(note: I had much more to write and journal about. It’s delayed…life happens. This is a condensed version. I appreciate the kindness and gentleness I entrust pieces of my story to you all.)
In a 9th Confirmation class, I wrote, “Jesus could have dined with the elites, but he chose to dine with sinners.” I recognized Jesus was different and radical, even if I did not have the language for it. Jesus chose to dine with the outcast, with women, with people from all walks of life. Jesus calls me into this same feast, where I am nourished by the Eucharist and am called to embody that call to be a Eucharistic believer – blessed, broken, and shared. That can only happen in community, and it is through communities and groups of women in which that has largely unfolded. Community is the sustenance and the locus of Boundless Love.
What is the primary injustice that makes me angry? Hunger. While it started in my little high school heart with a food drive collection for a local food bank, this expanded to an awareness, an opening of my heart and intellect to the realidad of global hunger. I boarded a plane alone in June 2008 to Chennai, India for an agricultural research internship. I spent two months there as a seventeen-year old white girl who had never traveled outside of the United States. My eyes opened wide, and my compassion muscle flexed and stretched and ached. I came back to the US jarred by the materialism in malls, frustrated and self-righteous that my high school friends didn’t give a lick about global politics, and felt overly confident that I was meant to change the world. This experience in Chennai profoundly shook me up in every way; I saw grinding poverty and more importantly, the people that were crushed by unjust economic, political, and social realities. I ached alongside the rural women I interviewed who entrusted their stories to me. I grappled with my own social location and what it all meant.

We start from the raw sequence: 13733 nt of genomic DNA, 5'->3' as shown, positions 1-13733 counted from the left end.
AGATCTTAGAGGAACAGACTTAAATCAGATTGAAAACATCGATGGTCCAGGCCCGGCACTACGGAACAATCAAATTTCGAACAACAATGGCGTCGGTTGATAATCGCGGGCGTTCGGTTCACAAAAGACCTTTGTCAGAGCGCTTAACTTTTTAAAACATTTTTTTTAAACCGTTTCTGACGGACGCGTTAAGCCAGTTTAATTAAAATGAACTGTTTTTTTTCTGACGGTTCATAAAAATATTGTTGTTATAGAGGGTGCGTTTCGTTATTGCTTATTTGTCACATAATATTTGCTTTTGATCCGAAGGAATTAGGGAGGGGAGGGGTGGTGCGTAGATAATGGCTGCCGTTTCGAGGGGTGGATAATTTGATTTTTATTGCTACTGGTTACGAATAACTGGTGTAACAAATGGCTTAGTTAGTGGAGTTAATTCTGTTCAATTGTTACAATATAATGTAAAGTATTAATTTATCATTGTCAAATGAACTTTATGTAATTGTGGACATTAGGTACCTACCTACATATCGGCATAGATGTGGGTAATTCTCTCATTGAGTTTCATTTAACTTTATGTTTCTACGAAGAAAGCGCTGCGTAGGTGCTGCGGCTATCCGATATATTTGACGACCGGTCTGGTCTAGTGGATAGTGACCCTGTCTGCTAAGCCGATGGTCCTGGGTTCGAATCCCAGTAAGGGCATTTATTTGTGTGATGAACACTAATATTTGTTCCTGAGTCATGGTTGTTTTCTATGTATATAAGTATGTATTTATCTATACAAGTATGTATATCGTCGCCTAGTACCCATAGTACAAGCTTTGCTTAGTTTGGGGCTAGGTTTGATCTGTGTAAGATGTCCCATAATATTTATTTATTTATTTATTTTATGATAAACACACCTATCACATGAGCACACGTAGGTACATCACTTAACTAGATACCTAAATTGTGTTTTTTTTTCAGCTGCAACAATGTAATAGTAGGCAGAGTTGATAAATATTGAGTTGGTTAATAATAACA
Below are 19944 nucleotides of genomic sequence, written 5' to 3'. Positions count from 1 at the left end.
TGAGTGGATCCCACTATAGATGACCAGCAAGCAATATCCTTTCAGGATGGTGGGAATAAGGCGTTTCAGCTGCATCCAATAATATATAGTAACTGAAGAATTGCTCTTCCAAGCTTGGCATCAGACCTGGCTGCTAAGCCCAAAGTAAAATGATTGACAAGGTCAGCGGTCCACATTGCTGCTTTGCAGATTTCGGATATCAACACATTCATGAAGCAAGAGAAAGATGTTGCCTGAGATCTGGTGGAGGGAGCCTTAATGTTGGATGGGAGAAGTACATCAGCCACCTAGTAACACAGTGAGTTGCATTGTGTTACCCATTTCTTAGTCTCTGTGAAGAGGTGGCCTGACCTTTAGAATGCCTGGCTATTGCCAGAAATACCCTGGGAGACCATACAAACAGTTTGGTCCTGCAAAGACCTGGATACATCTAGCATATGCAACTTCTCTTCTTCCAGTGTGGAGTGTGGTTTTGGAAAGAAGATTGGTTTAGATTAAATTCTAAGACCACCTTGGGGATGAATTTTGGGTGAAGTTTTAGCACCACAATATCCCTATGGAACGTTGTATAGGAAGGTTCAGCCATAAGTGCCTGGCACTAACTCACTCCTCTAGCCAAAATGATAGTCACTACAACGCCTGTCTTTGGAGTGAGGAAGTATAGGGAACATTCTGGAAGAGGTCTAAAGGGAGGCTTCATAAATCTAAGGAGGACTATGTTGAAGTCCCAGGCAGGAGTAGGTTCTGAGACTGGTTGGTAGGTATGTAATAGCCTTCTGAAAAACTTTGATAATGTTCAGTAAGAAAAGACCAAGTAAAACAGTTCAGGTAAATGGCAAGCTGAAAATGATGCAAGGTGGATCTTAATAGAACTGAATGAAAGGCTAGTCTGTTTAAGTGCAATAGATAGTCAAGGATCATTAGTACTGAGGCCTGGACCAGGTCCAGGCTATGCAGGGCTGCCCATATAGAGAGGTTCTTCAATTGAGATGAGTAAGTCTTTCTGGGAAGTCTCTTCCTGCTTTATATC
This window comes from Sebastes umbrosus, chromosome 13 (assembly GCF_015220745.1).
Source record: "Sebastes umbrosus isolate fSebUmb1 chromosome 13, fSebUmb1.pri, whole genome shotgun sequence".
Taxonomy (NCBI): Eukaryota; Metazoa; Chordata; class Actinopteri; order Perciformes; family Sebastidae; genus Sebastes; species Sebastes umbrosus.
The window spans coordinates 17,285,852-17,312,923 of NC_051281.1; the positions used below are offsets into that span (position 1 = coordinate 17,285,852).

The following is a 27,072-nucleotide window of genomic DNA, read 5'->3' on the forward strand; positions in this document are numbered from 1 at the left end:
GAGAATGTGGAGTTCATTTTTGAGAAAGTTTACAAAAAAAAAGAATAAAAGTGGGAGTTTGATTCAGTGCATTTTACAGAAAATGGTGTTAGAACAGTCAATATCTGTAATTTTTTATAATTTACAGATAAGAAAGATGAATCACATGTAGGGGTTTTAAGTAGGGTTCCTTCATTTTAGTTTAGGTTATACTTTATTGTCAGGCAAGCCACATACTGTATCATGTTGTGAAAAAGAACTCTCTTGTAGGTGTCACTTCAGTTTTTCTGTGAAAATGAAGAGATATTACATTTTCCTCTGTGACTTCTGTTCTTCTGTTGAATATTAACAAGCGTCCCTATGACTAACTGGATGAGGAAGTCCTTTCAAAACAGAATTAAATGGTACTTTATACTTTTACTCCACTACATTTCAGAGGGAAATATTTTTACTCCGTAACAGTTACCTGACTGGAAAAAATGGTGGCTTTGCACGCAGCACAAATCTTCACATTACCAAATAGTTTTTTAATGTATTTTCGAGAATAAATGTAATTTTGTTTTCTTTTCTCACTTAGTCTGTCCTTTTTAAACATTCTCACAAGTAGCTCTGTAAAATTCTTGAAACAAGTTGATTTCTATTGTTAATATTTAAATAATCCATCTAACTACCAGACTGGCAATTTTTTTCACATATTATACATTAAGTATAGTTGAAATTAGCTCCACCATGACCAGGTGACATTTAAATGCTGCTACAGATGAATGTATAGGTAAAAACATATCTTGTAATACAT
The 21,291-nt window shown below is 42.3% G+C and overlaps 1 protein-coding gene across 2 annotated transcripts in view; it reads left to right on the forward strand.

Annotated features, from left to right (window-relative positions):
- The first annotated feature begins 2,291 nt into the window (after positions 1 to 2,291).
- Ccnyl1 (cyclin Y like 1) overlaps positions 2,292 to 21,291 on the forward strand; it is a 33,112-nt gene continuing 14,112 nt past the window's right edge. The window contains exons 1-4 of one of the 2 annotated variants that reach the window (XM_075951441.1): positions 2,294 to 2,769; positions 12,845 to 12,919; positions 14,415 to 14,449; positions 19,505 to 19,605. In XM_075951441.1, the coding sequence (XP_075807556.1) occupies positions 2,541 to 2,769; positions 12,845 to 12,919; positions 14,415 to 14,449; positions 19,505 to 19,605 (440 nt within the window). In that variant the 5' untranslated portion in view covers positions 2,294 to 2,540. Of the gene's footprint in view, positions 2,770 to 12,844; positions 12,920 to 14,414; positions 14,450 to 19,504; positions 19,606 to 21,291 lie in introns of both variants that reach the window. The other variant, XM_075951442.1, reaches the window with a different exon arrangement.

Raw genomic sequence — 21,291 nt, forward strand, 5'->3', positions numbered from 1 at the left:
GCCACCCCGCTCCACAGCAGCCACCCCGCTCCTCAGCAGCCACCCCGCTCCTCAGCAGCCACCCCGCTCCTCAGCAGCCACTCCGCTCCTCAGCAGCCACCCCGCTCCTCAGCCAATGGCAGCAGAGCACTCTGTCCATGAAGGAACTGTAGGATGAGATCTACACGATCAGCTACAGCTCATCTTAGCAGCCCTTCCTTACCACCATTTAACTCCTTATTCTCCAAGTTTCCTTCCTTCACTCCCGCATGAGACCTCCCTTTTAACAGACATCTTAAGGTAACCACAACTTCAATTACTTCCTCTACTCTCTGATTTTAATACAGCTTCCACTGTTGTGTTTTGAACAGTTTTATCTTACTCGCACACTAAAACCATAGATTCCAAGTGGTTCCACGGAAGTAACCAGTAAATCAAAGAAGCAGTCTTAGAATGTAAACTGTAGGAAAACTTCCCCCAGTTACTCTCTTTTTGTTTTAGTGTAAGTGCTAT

Now, I comprehend that thread of my “why” around hunger more broadly. I experience Eucharist in an embodied, authentic way – way beyond the wafers inside a cathedral. I witnessed the grief and joy and suffering of the crucified peoples, and a call to downward mobility, to really interrogate how God animates us to take people down from their crosses, and to examine our own. Only in a deeper grappling with my own woundedness and grief am I able to engage in this accompaniment. That grappling is not linear.
This “why” of hunger stretches to spiritual hunger, of hunger for intentional community and mutuality, and has unfolded primarily in spaces of women. I currently witness my own hunger and that of other women in ministry, whose manifold gifts are not fully celebrated or utilized to build God’s reign. I experienced hunger for community in the wake of immediate loss and as I continue to grieve my dad, aunt, grandma, and others. I witness the hunger of my students, who desire to be a part of faith communities and work for justice, claiming spirituality as their own. I am called to be a co-conspirator of the deeper work of nourishment. In the past year, I presided as a priest/officiant at two friends’ weddings. It was one of the deepest honors of my life, and truly a feeling of rightness, to preach and preside at Elaina and Jessica’s wedding (yes, the Elaina LeGault here!).
This is what I have wrestled with most over the past 5 years. I wrestle with claiming my voice. I also recognize that I sometimes hold resentment at my sensitive heart, that Jesus desires for my life a heart open to suffering and to light. I wish sometimes that I could turn my brain and heart off to the immense suffering and brokenness around the world and in my own life. Yet, Jesus invites me to deeper vulnerability. I definitely feel a capacity to hold space for others, but struggle with finding that emotional and spiritual space for myself. When I am not well I remain in patterns of past woundedness, guarding my heart and distrustful that anyone would be interested in holding pieces of it with gentleness and care. In this woundedness I remain closed off to Jesus’ invitation. I feel deeply and feel a strong current to denounce injustices and protect the most vulnerable, yet grapple with my own vulnerability and holy anger. Can you tell I am an Enneagram 8? 🙂 . There is a greeting card that holds the inscription, “the people of God are in need of my gifts” from a cherished wisdom guide, Chris Rodgers. This mantra, while not fully answering the why, gets at the why me. I look back at previous experiences as a Eucharistic Minister, as a lector, as a preacher, and all of those just FEEL right. God invites me to be a vessel, to be a prophetic, joyful witness, to help us collectively imagine something anew.